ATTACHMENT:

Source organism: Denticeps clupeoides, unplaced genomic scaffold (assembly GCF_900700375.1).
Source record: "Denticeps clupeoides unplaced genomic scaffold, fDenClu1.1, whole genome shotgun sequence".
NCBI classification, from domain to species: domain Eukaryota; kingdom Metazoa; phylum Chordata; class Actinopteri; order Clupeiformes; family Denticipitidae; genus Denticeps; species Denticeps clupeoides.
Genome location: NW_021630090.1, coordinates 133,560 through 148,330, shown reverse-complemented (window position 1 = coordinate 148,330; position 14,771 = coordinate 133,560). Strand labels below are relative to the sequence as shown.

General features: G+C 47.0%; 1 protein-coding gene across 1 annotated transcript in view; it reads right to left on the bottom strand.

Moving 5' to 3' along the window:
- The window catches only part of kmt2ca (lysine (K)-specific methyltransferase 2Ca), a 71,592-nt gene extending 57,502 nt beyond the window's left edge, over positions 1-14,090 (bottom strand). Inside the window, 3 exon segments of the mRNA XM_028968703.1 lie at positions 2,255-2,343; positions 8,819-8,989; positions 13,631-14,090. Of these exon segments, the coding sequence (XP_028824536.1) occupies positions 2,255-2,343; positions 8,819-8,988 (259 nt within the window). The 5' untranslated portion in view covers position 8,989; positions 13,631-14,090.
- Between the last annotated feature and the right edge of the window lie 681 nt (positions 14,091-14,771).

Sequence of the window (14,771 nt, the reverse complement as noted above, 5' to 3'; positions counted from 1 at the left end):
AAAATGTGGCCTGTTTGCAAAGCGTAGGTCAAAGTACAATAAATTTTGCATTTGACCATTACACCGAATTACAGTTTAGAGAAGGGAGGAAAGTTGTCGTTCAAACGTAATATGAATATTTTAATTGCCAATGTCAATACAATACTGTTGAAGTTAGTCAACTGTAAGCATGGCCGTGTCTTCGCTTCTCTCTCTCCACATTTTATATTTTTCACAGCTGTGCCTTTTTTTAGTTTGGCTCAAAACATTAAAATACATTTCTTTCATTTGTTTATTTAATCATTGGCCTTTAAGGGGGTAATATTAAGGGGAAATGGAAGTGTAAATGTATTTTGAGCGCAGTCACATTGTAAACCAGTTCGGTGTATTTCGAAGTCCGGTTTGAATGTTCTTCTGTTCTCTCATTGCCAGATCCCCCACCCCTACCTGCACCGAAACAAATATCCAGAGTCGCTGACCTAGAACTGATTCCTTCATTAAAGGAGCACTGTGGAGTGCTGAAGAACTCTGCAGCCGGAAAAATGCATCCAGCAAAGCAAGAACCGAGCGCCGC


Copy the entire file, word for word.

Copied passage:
Source organism: Denticeps clupeoides, unplaced genomic scaffold (assembly GCF_900700375.1).
Source record: "Denticeps clupeoides unplaced genomic scaffold, fDenClu1.1, whole genome shotgun sequence".
NCBI classification, from domain to species: domain Eukaryota; kingdom Metazoa; phylum Chordata; class Actinopteri; order Clupeiformes; family Denticipitidae; genus Denticeps; species Denticeps clupeoides.
Genome location: NW_021630090.1, coordinates 133,560 through 148,330, shown reverse-complemented (window position 1 = coordinate 148,330; position 14,771 = coordinate 133,560). Strand labels below are relative to the sequence as shown.

General features: G+C 47.0%; 1 protein-coding gene across 1 annotated transcript in view; it reads right to left on the bottom strand.

Moving 5' to 3' along the window:
- The window catches only part of kmt2ca (lysine (K)-specific methyltransferase 2Ca), a 71,592-nt gene extending 57,502 nt beyond the window's left edge, over positions 1-14,090 (bottom strand). Inside the window, 3 exon segments of the mRNA XM_028968703.1 lie at positions 2,255-2,343; positions 8,819-8,989; positions 13,631-14,090. Of these exon segments, the coding sequence (XP_028824536.1) occupies positions 2,255-2,343; positions 8,819-8,988 (259 nt within the window). The 5' untranslated portion in view covers position 8,989; positions 13,631-14,090.
- Between the last annotated feature and the right edge of the window lie 681 nt (positions 14,091-14,771).

Sequence of the window (14,771 nt, the reverse complement as noted above, 5' to 3'; positions counted from 1 at the left end):
AAAATGTGGCCTGTTTGCAAAGCGTAGGTCAAAGTACAATAAATTTTGCATTTGACCATTACACCGAATTACAGTTTAGAGAAGGGAGGAAAGTTGTCGTTCAAACGTAATATGAATATTTTAATTGCCAATGTCAATACAATACTGTTGAAGTTAGTCAACTGTAAGCATGGCCGTGTCTTCGCTTCTCTCTCTCCACATTTTATATTTTTCACAGCTGTGCCTTTTTTTAGTTTGGCTCAAAACATTAAAATACATTTCTTTCATTTGTTTATTTAATCATTGGCCTTTAAGGGGGTAATATTAAGGGGAAATGGAAGTGTAAATGTATTTTGAGCGCAGTCACATTGTAAACCAGTTCGGTGTATTTCGAAGTCCGGTTTGAATGTTCTTCTGTTCTCTCATTGCCAGATCCCCCACCCCTACCTGCACCGAAACAAATATCCAGAGTCGCTGACCTAGAACTGATTCCTTCATTAAAGGAGCACTGTGGAGTGCTGAAGAACTCTGCAGCCGGAAAAATGCATCCAGCAAAGCAAGAACCGAGCGCCGC